09.20.2005 12:00 AM
SBE Asks FCC to Modify ULS to Allow Better Documentation of TV Pickup Receive Sites
As you may have noticed, more services are sharing spectrum in and around the 2 GHz broadcast auxiliary service (BAS) band. The FCC has allowed Department of Defense (DOD) uplink stations to share the band. Advanced Wireless Services (AWS), PCS and mobile multimedia services such as those planned by Nextel are on nearby frequencies, as are mobile satellite service (MSS) ancillary terrestrial stations and Broadband Radio Service base stations. Some of these stations are allowed effective isotropic radiated powers up to 1,600 watts. ENG receive sites using the 2 GHz band located near these stations will be affected by out of band emissions from facilities in adjacent bands and by on-channel interference from the DOD uplinks.
The Society of Broadcast Engineers has recognized that one way to avoid interference from these facilities is to locate them away from broadcast ENG receive sites. Unfortunately, the heights and locations of these receive sites are not requested when ENG license applications are filed, nor is there a place in the Universal Licensing System (ULS) to enter them. SBE alerted the FCC to this limitation in its July 9, 2001 comments in ET Docket 01-75 rule making to update FCC Part 74 BAS rules. The FCC said the SBE comments were outside the scope of that rule making. The SBE filed a Petition for Partial Reconsideration of the ET 01-75 Report and Order arguing it is within the scope of the rule making. In its response, the FCC denied the SBE's request, but invited the SBE to submit a petition for rule making to make the desired changes to the ULS and FCC Form 601.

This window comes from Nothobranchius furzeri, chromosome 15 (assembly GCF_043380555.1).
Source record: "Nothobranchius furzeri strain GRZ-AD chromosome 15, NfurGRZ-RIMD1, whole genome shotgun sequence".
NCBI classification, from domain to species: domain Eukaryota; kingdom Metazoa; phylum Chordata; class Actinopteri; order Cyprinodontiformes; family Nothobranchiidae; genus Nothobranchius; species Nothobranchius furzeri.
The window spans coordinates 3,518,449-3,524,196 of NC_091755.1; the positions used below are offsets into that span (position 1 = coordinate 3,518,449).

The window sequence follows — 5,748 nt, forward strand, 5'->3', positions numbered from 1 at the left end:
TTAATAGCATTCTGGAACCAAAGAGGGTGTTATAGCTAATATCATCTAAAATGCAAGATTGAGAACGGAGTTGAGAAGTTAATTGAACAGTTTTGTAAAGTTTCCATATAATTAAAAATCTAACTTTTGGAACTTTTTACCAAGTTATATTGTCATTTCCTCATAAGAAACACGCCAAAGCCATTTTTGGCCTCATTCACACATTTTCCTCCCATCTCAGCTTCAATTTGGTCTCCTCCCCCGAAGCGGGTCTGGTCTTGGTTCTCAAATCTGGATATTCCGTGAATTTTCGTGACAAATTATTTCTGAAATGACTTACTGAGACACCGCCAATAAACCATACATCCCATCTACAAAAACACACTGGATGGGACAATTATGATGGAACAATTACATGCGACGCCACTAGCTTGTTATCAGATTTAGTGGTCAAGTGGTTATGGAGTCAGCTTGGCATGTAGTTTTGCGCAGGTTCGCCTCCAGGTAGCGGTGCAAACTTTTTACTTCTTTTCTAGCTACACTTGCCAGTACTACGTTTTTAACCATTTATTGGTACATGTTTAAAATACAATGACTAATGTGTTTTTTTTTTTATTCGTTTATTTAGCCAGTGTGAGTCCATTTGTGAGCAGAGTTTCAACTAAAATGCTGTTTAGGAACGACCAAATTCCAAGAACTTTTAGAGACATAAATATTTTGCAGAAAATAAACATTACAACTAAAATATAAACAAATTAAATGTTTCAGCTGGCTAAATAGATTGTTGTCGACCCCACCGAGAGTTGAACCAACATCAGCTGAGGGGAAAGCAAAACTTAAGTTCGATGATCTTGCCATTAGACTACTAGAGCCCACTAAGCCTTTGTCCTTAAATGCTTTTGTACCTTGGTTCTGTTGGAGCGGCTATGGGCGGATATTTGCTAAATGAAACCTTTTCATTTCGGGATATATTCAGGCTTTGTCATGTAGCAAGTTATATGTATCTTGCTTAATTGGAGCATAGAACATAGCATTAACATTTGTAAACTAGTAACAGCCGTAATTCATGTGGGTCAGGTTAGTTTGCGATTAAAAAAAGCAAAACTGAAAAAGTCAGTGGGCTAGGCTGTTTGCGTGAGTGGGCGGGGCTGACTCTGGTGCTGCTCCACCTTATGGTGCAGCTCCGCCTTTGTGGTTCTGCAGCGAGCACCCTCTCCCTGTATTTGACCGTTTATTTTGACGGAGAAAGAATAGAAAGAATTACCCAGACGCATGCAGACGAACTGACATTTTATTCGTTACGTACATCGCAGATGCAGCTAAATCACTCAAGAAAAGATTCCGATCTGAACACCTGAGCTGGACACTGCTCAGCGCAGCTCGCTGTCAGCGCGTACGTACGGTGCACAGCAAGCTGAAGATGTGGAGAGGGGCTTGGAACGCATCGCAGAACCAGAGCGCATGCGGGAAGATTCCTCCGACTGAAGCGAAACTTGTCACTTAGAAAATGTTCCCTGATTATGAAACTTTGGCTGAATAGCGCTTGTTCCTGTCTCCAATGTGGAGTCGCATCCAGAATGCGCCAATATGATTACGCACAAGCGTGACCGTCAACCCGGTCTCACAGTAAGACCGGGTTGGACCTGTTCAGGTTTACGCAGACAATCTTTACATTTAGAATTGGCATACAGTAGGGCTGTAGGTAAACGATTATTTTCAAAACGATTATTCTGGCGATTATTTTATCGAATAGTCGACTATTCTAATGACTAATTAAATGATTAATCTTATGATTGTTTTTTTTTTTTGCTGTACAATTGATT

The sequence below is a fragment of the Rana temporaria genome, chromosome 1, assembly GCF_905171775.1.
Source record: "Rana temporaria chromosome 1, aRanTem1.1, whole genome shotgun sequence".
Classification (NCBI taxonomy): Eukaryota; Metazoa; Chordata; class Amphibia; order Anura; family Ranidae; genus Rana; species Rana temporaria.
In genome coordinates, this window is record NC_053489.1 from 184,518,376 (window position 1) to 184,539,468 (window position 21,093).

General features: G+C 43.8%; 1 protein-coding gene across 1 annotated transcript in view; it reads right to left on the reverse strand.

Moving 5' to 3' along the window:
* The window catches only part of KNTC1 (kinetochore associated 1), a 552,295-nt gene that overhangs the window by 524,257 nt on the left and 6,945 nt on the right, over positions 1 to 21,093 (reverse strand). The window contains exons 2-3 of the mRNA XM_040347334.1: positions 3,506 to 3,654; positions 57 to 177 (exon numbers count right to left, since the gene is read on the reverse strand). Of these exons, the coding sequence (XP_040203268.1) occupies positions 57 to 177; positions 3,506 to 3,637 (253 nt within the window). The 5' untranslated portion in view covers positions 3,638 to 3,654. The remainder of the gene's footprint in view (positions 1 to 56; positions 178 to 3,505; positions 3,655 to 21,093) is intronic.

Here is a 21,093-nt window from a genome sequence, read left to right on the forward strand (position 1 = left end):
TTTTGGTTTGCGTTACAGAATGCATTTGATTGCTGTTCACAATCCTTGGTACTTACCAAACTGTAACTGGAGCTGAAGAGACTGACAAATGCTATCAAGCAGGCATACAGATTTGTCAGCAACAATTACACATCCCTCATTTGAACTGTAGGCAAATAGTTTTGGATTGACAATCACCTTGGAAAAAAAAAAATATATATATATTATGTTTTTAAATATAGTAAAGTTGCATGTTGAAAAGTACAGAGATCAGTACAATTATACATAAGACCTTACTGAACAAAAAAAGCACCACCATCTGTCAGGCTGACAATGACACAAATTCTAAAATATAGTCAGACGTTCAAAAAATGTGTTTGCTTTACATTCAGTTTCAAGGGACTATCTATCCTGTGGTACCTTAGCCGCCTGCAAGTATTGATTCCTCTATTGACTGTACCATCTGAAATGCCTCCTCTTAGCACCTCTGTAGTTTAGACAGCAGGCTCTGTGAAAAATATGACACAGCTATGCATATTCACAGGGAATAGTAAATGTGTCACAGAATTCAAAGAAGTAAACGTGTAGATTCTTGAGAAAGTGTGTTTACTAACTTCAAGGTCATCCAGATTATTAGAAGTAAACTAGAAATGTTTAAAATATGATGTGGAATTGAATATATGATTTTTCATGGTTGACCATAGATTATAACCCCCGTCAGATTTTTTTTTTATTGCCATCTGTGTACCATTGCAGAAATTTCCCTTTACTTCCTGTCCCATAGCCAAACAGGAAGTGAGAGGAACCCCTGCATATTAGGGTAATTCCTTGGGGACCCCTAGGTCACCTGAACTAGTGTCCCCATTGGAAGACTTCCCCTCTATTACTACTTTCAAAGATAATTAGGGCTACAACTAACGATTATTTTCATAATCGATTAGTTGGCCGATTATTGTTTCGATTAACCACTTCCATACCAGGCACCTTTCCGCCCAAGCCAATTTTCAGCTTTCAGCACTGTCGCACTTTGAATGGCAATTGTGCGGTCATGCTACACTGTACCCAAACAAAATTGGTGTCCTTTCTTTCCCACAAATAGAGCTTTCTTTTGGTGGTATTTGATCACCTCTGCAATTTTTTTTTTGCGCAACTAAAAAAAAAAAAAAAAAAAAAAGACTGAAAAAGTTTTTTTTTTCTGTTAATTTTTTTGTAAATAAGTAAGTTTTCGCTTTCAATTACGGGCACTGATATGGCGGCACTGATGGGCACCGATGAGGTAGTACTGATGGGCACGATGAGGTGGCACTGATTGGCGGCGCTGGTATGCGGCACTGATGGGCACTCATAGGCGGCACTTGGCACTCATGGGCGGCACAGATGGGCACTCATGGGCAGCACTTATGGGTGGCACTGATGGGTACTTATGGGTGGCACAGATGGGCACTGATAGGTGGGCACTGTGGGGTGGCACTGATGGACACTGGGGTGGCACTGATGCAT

On Sept. 6, the SBE filed a Petition for Rulemaking In the Matter of Modification of the Universal Licensing System to Allow TV Pickup Stations and Remote Pickup Stations to Document the Locations and Heights of Their Receive-Only Sites
. In addition to the TV pickup receive sites described earlier, the Petition requested remote pickup stations using other frequencies, such as those in the 450 and 455 MHz bands, be allowed to register their receive sites.
In addition to the arguments summarized above, SBE's Petition for Rulemaking
includes exhibits showing the potential impact of transmitters on adjacent frequencies and in-band sharing on 2 GHz ENG operations.
Under the SBE plan, registration of receive sites would not be mandatory, but licensees that did not register receive sites would not be protected from interference.
In its filing, the SBE pointed out that as part of the 2 GHz relocation now underway, all 2 GHz licensees will have to modify their licenses to conform with the new band plan and emission bandwidths. This presents an ideal opportunity to update the ULS, if the FCC can move quickly to provide a place in the on-line forms to enter TV and remote pickup receive site location and height data.